Private Low-Carbon Investing Still Intersecting With Public Policy

From a broad perspective, low-carbon investing remains attractive. That’s even more true today as growth stocks — the area in which many low-carbon equities dwell — are retreating this year.

That could signal opportunity with exchange traded funds such as the SPDR MSCI USA Climate Paris Aligned ETF (NZUS) and the SPDR MSCI ACWI Climate Paris Aligned ETF (NZAC). The allure of ETFs such as NZAC and NZUS is bolstered by several factors, including the time constraints associated with fighting climate change and the massive amounts of spending needed to adequately address that issue.

That underscores the point that climate and low-carbon spending is very much a public/private issue, and as such, investors mulling related strategies need to be aware of political implications, of which there are plenty.

“Decarbonization is shaping up to be the next industrial revolution—a massive shift that will lead to the decline of some industries and the rise of others, creating both risks and opportunities for investors. Even though renewable energy is now often cheaper than burning fossil fuels, the time pressure imposed by global warming means politics will be instrumental in making it happen,” reports Rochelle Toplensky for the Wall Street Journal.

NZUS, which tracks the MSCI USA Climate Paris Aligned Index, and NZAC are homes to companies that are developing products and services necessary to advance low-carbon agendas, meaning the ETFs’ member firms are poised to benefit from encouraging spending trends.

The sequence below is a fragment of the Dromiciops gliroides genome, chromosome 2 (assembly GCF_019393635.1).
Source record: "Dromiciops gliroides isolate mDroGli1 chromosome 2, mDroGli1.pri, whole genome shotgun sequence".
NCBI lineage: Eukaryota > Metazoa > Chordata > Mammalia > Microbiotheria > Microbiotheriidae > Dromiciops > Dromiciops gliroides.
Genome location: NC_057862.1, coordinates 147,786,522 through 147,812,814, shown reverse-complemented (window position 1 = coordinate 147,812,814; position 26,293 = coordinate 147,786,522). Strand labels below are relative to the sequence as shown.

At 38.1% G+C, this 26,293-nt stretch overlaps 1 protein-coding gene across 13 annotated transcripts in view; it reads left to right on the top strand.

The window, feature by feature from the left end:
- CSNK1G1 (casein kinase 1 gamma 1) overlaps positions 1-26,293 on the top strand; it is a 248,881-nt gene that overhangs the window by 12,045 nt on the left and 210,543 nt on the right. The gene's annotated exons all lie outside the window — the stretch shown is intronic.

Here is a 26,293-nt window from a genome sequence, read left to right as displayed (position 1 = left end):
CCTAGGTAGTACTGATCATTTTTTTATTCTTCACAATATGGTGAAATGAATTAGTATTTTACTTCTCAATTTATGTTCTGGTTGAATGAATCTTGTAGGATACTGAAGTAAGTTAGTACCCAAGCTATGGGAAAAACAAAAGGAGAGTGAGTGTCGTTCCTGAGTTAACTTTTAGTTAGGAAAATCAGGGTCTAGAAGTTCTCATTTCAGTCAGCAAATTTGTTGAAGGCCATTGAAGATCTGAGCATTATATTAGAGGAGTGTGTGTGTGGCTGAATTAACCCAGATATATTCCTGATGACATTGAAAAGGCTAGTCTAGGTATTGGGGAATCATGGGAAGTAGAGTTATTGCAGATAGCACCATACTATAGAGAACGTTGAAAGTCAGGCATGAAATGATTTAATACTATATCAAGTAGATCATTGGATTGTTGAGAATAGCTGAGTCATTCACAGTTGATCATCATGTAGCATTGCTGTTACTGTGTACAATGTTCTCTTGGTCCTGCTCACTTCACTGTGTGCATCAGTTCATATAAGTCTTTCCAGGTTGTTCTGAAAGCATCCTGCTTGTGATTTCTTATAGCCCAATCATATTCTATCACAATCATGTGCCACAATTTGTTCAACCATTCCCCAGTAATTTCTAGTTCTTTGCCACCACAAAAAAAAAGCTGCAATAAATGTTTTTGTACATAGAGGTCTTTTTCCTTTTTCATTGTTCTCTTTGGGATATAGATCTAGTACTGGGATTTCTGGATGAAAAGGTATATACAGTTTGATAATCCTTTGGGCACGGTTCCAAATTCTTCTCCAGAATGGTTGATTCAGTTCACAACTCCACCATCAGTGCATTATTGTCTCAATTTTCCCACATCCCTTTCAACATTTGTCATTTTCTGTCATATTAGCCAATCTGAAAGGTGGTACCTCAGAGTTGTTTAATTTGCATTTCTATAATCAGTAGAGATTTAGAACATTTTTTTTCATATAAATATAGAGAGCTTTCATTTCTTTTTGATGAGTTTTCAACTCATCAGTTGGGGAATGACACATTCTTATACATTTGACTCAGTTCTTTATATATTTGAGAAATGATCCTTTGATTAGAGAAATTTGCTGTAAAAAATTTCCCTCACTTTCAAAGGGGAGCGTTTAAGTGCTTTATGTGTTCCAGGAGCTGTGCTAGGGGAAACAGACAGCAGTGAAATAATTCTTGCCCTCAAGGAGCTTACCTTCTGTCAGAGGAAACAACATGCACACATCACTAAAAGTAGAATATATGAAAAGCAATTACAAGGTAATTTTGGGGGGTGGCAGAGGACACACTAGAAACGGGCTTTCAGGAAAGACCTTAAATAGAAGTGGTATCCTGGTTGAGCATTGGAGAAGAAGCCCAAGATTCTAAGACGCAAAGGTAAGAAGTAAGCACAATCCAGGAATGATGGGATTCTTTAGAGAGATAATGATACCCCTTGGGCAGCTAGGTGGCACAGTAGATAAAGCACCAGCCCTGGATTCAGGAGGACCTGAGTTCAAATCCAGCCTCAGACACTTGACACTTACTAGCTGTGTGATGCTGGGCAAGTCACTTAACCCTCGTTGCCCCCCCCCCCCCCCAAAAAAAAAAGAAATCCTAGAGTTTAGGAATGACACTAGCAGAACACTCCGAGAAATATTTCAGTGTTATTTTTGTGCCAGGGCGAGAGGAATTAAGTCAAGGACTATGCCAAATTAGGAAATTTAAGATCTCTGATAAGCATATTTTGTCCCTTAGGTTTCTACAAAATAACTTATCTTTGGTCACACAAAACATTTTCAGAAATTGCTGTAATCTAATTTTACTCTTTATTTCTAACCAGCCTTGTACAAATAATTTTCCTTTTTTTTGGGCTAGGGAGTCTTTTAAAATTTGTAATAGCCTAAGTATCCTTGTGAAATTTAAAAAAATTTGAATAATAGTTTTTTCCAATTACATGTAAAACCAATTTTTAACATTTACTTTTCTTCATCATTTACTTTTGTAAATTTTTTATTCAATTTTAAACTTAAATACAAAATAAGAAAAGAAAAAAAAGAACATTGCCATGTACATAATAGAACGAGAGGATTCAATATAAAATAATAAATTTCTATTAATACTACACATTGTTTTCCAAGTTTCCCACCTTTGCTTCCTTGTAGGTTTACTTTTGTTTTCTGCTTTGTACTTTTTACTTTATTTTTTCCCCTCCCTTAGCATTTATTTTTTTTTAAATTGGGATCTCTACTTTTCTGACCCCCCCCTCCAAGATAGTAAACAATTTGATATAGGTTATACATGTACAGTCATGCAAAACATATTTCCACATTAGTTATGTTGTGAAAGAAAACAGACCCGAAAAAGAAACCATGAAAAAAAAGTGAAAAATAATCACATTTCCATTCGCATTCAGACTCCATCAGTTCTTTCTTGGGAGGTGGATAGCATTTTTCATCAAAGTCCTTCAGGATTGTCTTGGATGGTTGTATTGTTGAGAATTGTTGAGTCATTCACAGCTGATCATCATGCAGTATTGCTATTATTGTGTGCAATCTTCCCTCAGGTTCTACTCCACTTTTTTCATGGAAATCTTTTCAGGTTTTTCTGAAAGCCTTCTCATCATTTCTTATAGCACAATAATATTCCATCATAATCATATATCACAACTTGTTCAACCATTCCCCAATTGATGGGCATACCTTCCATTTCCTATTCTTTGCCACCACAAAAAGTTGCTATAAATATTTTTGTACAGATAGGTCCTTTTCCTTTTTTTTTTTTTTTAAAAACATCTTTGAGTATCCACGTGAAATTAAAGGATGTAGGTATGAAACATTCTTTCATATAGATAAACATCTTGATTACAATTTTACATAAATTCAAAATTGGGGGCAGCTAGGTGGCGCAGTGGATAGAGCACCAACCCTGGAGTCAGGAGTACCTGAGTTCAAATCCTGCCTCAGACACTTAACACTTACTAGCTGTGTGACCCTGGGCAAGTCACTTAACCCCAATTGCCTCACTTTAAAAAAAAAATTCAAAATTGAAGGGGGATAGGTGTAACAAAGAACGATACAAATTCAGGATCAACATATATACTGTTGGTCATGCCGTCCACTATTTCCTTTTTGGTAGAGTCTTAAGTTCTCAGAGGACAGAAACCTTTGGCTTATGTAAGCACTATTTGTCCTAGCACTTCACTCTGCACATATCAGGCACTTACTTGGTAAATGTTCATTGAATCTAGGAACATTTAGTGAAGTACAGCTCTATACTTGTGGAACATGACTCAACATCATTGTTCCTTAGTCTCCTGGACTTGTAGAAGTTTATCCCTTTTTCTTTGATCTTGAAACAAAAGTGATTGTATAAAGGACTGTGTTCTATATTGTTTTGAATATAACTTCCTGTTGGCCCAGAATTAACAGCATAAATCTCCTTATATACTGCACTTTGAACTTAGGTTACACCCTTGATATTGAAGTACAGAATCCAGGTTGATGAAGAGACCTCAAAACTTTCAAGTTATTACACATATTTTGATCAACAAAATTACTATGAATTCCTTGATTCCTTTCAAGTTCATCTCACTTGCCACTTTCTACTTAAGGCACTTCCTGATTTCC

“Annual investment in physical assets will have to increase by $3.5 trillion to $9.2 trillion a year in order to decarbonize the global economy, according to estimates from consulting firm McKinsey. Only a fraction of that will come from public sources, but the incentives, goals and regulations politicians set strongly affect private investment, risks and returns,” according to the Journal.

Of course, when it comes to spending on that scale, governments are bound to be involved, introducing some element of political risk to climate/low-carbon investing. Political risks as they pertain to clean energy investing were seen in the U.S. last year as equities with the green label tumbled after the White House failed to advance the Build Back Better agenda.

Along those lines, NZAC could be a fund to consider because that ETF features exposure to more than 40 countries, some of which can more nimbly implement low-carbon spending than the U.S. can.

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The opinions and forecasts expressed herein are solely those of Tom Lydon, and may not actually come to pass. Information on this site should not be used or construed as an offer to sell, a solicitation of an offer to buy, or a recommendation for any product.